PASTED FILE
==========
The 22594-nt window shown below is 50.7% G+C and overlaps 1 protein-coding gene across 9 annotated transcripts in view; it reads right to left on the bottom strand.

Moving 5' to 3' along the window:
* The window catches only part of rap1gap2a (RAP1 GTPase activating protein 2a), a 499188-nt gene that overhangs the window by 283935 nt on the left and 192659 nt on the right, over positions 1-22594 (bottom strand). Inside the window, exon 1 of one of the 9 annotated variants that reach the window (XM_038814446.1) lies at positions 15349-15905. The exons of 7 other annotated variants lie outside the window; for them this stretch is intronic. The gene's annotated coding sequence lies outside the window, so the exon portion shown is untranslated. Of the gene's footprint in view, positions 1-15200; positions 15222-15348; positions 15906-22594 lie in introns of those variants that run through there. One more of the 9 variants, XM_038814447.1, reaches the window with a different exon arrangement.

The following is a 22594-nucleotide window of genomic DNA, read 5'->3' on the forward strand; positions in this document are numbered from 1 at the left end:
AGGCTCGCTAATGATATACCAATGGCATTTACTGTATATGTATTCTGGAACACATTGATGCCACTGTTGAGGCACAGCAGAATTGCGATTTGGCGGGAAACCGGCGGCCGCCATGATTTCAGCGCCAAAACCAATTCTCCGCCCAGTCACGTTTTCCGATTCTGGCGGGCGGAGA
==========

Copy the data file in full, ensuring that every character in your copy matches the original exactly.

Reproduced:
The 22594-nt window shown below is 50.7% G+C and overlaps 1 protein-coding gene across 9 annotated transcripts in view; it reads right to left on the bottom strand.

Moving 5' to 3' along the window:
* The window catches only part of rap1gap2a (RAP1 GTPase activating protein 2a), a 499188-nt gene that overhangs the window by 283935 nt on the left and 192659 nt on the right, over positions 1-22594 (bottom strand). Inside the window, exon 1 of one of the 9 annotated variants that reach the window (XM_038814446.1) lies at positions 15349-15905. The exons of 7 other annotated variants lie outside the window; for them this stretch is intronic. The gene's annotated coding sequence lies outside the window, so the exon portion shown is untranslated. Of the gene's footprint in view, positions 1-15200; positions 15222-15348; positions 15906-22594 lie in introns of those variants that run through there. One more of the 9 variants, XM_038814447.1, reaches the window with a different exon arrangement.

The following is a 22594-nucleotide window of genomic DNA, read 5'->3' on the forward strand; positions in this document are numbered from 1 at the left end:
AGGCTCGCTAATGATATACCAATGGCATTTACTGTATATGTATTCTGGAACACATTGATGCCACTGTTGAGGCACAGCAGAATTGCGATTTGGCGGGAAACCGGCGGCCGCCATGATTTCAGCGCCAAAACCAATTCTCCGCCCAGTCACGTTTTCCGATTCTGGCGGGCGGAGA